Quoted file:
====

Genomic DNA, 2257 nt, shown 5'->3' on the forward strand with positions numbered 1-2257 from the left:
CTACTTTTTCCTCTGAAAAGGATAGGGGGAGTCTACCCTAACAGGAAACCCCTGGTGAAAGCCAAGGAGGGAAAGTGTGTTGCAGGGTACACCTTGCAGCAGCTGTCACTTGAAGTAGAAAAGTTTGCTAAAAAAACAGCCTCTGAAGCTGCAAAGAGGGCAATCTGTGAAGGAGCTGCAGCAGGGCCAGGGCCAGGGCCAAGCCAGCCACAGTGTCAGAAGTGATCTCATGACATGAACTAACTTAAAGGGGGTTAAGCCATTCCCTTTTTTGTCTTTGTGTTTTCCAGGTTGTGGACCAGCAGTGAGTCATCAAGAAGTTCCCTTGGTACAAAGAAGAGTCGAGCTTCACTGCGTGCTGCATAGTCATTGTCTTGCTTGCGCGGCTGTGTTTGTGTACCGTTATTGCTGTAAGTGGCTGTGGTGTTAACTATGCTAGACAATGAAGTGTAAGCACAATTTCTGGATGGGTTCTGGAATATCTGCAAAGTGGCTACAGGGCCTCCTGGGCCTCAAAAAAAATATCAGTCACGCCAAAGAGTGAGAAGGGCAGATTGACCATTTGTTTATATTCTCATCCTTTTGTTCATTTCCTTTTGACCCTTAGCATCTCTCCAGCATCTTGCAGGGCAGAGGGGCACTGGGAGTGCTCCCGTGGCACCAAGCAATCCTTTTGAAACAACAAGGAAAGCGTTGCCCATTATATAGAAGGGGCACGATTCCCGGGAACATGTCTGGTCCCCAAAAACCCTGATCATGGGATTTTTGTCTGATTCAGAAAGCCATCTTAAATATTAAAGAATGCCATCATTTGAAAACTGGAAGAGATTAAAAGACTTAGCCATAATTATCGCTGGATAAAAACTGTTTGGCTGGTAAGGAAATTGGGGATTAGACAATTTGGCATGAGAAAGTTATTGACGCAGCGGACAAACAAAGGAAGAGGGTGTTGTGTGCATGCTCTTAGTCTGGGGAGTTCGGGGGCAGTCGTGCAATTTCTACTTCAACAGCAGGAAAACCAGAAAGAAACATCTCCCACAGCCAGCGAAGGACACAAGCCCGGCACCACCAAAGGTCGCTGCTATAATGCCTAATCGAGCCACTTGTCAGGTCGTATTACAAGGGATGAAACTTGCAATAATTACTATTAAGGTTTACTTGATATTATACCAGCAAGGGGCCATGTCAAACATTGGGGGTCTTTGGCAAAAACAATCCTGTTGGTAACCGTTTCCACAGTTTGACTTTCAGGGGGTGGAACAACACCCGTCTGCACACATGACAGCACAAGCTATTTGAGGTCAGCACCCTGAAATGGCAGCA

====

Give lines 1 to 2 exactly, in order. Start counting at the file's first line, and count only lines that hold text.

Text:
Genomic DNA, 2257 nt, shown 5'->3' on the forward strand with positions numbered 1-2257 from the left:
CTACTTTTTCCTCTGAAAAGGATAGGGGGAGTCTACCCTAACAGGAAACCCCTGGTGAAAGCCAAGGAGGGAAAGTGTGTTGCAGGGTACACCTTGCAGCAGCTGTCACTTGAAGTAGAAAAGTTTGCTAAAAAAACAGCCTCTGAAGCTGCAAAGAGGGCAATCTGTGAAGGAGCTGCAGCAGGGCCAGGGCCAGGGCCAAGCCAGCCACAGTGTCAGAAGTGATCTCATGACATGAACTAACTTAAAGGGGGTTAAGCCATTCCCTTTTTTGTCTTTGTGTTTTCCAGGTTGTGGACCAGCAGTGAGTCATCAAGAAGTTCCCTTGGTACAAAGAAGAGTCGAGCTTCACTGCGTGCTGCATAGTCATTGTCTTGCTTGCGCGGCTGTGTTTGTGTACCGTTATTGCTGTAAGTGGCTGTGGTGTTAACTATGCTAGACAATGAAGTGTAAGCACAATTTCTGGATGGGTTCTGGAATATCTGCAAAGTGGCTACAGGGCCTCCTGGGCCTCAAAAAAAATATCAGTCACGCCAAAGAGTGAGAAGGGCAGATTGACCATTTGTTTATATTCTCATCCTTTTGTTCATTTCCTTTTGACCCTTAGCATCTCTCCAGCATCTTGCAGGGCAGAGGGGCACTGGGAGTGCTCCCGTGGCACCAAGCAATCCTTTTGAAACAACAAGGAAAGCGTTGCCCATTATATAGAAGGGGCACGATTCCCGGGAACATGTCTGGTCCCCAAAAACCCTGATCATGGGATTTTTGTCTGATTCAGAAAGCCATCTTAAATATTAAAGAATGCCATCATTTGAAAACTGGAAGAGATTAAAAGACTTAGCCATAATTATCGCTGGATAAAAACTGTTTGGCTGGTAAGGAAATTGGGGATTAGACAATTTGGCATGAGAAAGTTATTGACGCAGCGGACAAACAAAGGAAGAGGGTGTTGTGTGCATGCTCTTAGTCTGGGGAGTTCGGGGGCAGTCGTGCAATTTCTACTTCAACAGCAGGAAAACCAGAAAGAAACATCTCCCACAGCCAGCGAAGGACACAAGCCCGGCACCACCAAAGGTCGCTGCTATAATGCCTAATCGAGCCACTTGTCAGGTCGTATTACAAGGGATGAAACTTGCAATAATTACTATTAAGGTTTACTTGATATTATACCAGCAAGGGGCCATGTCAAACATTGGGGGTCTTTGGCAAAAACAATCCTGTTGGTAACCGTTTCCACAGTTTGACTTTCAGGGGGTGGAACAACACCCGTCTGCACACATGACAGCACAAGCTATTTGAGGTCAGCACCCTGAAATGGCAGCA